Sleeping bags are caravan holiday essentials – but one look at this Musucbag Lite and you might not think it was a sleeping bag at all! Read on and all will be revealed.

This is one of 14 sleeping bags reviewed as part of our group sleeping bag test. Comfort should not be compromised simply because you’re on tour, and no matter what time of year you fancy hooking up your van and heading away on tour, there is no need to be cold at night with the current crop of high-tech sleeping bags. Whether you want a mummy-style sleeping bag designed for extreme conditions, a more traditionally shaped option or something in between, with so much to choose from, you are sure to be able to enjoy a perfectly warm night in your van.

As far as we are concerned, comfort is king when sleeping, so this was our number one consideration when testing these sleeping bags. The roominess and size of each sleeping bag was assessed, and we evaluated the materials used in its construction. Once upon a time, synthetics were sometimes frowned upon for being uncomfortably coarse and shiny, however technology has come on and synthetics can have great benefits.

The materials used to make sleeping bags today can provide amazing thermal performance but still squash down very small, meaning that the sleeping bags are very easy to store – a bonus for all caravan accessories, as it makes packing your tourer all the more simple.

Sleeping bags that can go in the washing machine are also super handy. Yet as they can also be tricky to dry, if they have hanging hooks or, even better, if they have been approved for tumble drying, that’s a huge help and a big plus point when you’re trying to clean your sleeping bag once you’re back home.

The Practical Caravan sleeping bag review team also evaluated the zips on all products tested. We looked at the zip baffles to see how good they are at stopping cold air getting in through the zip. We also prefer sleeping bags that open all the way down one side and all the way across the bottom – it’s easier to join two singles to make a double sleeping bag if the zips are like this, and in general they are far easier to get in to and out of, not to mention easier to clean. We also assessed the performance of each sleeping bag’s hood and drawstrings (if fitted).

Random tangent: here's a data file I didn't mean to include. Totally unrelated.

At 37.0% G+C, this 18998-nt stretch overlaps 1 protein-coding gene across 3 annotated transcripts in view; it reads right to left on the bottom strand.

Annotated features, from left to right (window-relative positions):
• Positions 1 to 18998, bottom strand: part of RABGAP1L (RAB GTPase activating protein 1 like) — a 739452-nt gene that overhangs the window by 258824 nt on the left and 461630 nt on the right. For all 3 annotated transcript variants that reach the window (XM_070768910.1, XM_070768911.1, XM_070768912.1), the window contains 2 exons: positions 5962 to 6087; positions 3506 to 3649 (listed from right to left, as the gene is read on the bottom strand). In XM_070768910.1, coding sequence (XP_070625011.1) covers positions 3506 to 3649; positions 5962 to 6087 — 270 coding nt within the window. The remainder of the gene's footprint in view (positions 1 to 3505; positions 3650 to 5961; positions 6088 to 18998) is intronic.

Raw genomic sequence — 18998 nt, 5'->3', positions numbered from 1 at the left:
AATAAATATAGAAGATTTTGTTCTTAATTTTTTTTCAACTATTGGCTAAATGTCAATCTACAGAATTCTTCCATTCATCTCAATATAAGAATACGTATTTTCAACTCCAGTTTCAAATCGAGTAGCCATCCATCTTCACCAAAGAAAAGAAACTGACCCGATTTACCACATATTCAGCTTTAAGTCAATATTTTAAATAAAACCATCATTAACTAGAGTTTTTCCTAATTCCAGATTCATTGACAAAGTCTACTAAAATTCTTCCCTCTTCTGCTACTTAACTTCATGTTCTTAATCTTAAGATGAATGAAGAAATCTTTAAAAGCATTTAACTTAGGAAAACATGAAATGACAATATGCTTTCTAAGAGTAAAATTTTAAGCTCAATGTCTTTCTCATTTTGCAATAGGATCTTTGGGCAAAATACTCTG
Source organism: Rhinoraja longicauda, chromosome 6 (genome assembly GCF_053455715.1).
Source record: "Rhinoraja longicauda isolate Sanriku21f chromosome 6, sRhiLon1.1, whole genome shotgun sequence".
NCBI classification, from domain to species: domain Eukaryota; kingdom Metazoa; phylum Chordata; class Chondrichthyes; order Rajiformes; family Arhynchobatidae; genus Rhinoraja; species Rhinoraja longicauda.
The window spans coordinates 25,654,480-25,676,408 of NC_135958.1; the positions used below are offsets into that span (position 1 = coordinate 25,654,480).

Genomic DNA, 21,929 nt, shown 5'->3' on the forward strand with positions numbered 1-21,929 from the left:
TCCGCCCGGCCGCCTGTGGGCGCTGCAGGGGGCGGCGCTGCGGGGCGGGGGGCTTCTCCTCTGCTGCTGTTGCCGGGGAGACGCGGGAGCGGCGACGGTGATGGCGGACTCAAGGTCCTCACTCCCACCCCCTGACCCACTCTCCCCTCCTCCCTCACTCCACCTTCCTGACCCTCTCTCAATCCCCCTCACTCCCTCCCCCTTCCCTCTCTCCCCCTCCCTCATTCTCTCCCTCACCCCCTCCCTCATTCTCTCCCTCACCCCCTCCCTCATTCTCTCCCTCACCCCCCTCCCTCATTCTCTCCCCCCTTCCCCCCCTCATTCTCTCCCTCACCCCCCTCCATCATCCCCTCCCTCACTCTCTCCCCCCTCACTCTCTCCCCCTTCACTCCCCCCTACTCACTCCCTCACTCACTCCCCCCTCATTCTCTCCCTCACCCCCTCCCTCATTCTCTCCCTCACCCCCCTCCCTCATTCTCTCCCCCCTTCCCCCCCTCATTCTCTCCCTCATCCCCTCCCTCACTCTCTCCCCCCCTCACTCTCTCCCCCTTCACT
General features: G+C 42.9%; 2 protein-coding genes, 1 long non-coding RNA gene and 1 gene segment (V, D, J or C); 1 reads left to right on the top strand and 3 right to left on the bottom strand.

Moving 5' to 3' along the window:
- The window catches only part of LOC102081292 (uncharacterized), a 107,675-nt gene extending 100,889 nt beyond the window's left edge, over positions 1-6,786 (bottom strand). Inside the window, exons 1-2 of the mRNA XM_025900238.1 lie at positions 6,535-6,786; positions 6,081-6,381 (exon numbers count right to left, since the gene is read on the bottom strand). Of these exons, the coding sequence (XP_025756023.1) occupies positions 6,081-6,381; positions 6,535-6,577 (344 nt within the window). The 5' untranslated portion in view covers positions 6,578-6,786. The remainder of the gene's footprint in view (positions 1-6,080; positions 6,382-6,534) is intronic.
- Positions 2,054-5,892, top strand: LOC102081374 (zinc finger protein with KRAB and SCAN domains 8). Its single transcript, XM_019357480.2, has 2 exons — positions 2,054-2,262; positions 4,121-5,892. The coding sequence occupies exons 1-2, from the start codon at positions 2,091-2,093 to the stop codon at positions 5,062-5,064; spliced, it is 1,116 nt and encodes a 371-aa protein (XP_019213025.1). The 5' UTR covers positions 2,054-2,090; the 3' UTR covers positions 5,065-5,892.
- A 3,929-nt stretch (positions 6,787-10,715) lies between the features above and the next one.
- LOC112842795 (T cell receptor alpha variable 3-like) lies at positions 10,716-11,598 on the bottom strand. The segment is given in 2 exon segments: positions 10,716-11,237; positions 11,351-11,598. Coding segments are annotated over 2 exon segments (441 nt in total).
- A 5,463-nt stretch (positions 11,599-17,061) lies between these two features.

Here we are reviewing the Musucbag Lite. This is a complete reinvention of the sleeping bag, thanks to its built-in arms, legs, hood and reinforced nylon feet. Yes, you’ll look like a Teletubbie if you wear one. But the idea works: it’s far easier to climb in and lie on the bed, rather than wriggle your way into a conventional bag. And never again do you need to worry about getting out of a toasty bed into the cold; in effect, the warmth goes with you. But perhaps the biggest bonus is that on restless nights your sleeping bag won’t tie itself in knots.

This does cost you £69, which is a price many might not want to pay, but as our four-star rating proves, this is a very capable sleeping bag.

The Musucbag Lite did much better in our test than the rectangular Coleman Vail Comfort sleeping bag, which was given a two-star score due to the fact that you can’t pop it in a washer-dryer. By contrast, the tidy little cocoon-like Easy Camp Cosmos sleeping bag, at £23, scored a fabulous four stars in our test.  

We also reviewed the Robens Trailhead 1500, a £50 sleeping bag that got a four-star rating, and the £25 Outwell Campion that, with its glittering five-star rating was the winner of the Practical Caravan sleeping bag group test.